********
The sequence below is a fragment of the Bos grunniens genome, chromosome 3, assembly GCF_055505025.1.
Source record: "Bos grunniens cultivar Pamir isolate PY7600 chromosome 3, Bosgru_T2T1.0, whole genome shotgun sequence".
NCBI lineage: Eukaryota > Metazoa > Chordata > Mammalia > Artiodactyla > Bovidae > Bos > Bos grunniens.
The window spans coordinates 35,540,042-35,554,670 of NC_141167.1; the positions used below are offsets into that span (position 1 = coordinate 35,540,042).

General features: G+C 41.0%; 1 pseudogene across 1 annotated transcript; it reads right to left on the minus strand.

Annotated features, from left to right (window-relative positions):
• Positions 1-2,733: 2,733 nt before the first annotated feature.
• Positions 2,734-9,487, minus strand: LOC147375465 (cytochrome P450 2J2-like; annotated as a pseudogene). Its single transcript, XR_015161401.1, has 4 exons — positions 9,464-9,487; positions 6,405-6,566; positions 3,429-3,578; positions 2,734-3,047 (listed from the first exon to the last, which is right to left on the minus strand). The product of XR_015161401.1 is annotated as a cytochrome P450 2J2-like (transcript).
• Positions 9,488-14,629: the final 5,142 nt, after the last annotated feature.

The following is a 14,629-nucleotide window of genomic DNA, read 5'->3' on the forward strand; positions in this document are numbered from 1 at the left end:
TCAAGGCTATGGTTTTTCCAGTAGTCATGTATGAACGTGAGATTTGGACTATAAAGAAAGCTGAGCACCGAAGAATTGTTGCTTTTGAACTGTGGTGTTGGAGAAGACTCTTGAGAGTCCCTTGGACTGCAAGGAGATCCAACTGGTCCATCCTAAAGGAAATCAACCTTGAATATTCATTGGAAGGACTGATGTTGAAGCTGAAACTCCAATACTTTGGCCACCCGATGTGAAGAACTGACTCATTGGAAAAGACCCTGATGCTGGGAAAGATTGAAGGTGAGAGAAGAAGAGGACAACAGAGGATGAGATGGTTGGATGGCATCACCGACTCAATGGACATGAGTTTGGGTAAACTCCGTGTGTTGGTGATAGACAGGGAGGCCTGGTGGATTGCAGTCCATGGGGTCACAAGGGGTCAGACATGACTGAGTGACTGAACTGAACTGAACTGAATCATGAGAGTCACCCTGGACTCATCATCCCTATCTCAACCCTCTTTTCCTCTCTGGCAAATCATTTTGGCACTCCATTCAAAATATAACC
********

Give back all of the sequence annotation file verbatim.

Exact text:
The sequence below is a fragment of the Bos grunniens genome, chromosome 3, assembly GCF_055505025.1.
Source record: "Bos grunniens cultivar Pamir isolate PY7600 chromosome 3, Bosgru_T2T1.0, whole genome shotgun sequence".
NCBI lineage: Eukaryota > Metazoa > Chordata > Mammalia > Artiodactyla > Bovidae > Bos > Bos grunniens.
The window spans coordinates 35,540,042-35,554,670 of NC_141167.1; the positions used below are offsets into that span (position 1 = coordinate 35,540,042).

General features: G+C 41.0%; 1 pseudogene across 1 annotated transcript; it reads right to left on the minus strand.

Annotated features, from left to right (window-relative positions):
• Positions 1-2,733: 2,733 nt before the first annotated feature.
• Positions 2,734-9,487, minus strand: LOC147375465 (cytochrome P450 2J2-like; annotated as a pseudogene). Its single transcript, XR_015161401.1, has 4 exons — positions 9,464-9,487; positions 6,405-6,566; positions 3,429-3,578; positions 2,734-3,047 (listed from the first exon to the last, which is right to left on the minus strand). The product of XR_015161401.1 is annotated as a cytochrome P450 2J2-like (transcript).
• Positions 9,488-14,629: the final 5,142 nt, after the last annotated feature.

The following is a 14,629-nucleotide window of genomic DNA, read 5'->3' on the forward strand; positions in this document are numbered from 1 at the left end:
TCAAGGCTATGGTTTTTCCAGTAGTCATGTATGAACGTGAGATTTGGACTATAAAGAAAGCTGAGCACCGAAGAATTGTTGCTTTTGAACTGTGGTGTTGGAGAAGACTCTTGAGAGTCCCTTGGACTGCAAGGAGATCCAACTGGTCCATCCTAAAGGAAATCAACCTTGAATATTCATTGGAAGGACTGATGTTGAAGCTGAAACTCCAATACTTTGGCCACCCGATGTGAAGAACTGACTCATTGGAAAAGACCCTGATGCTGGGAAAGATTGAAGGTGAGAGAAGAAGAGGACAACAGAGGATGAGATGGTTGGATGGCATCACCGACTCAATGGACATGAGTTTGGGTAAACTCCGTGTGTTGGTGATAGACAGGGAGGCCTGGTGGATTGCAGTCCATGGGGTCACAAGGGGTCAGACATGACTGAGTGACTGAACTGAACTGAACTGAATCATGAGAGTCACCCTGGACTCATCATCCCTATCTCAACCCTCTTTTCCTCTCTGGCAAATCATTTTGGCACTCCATTCAAAATATAACC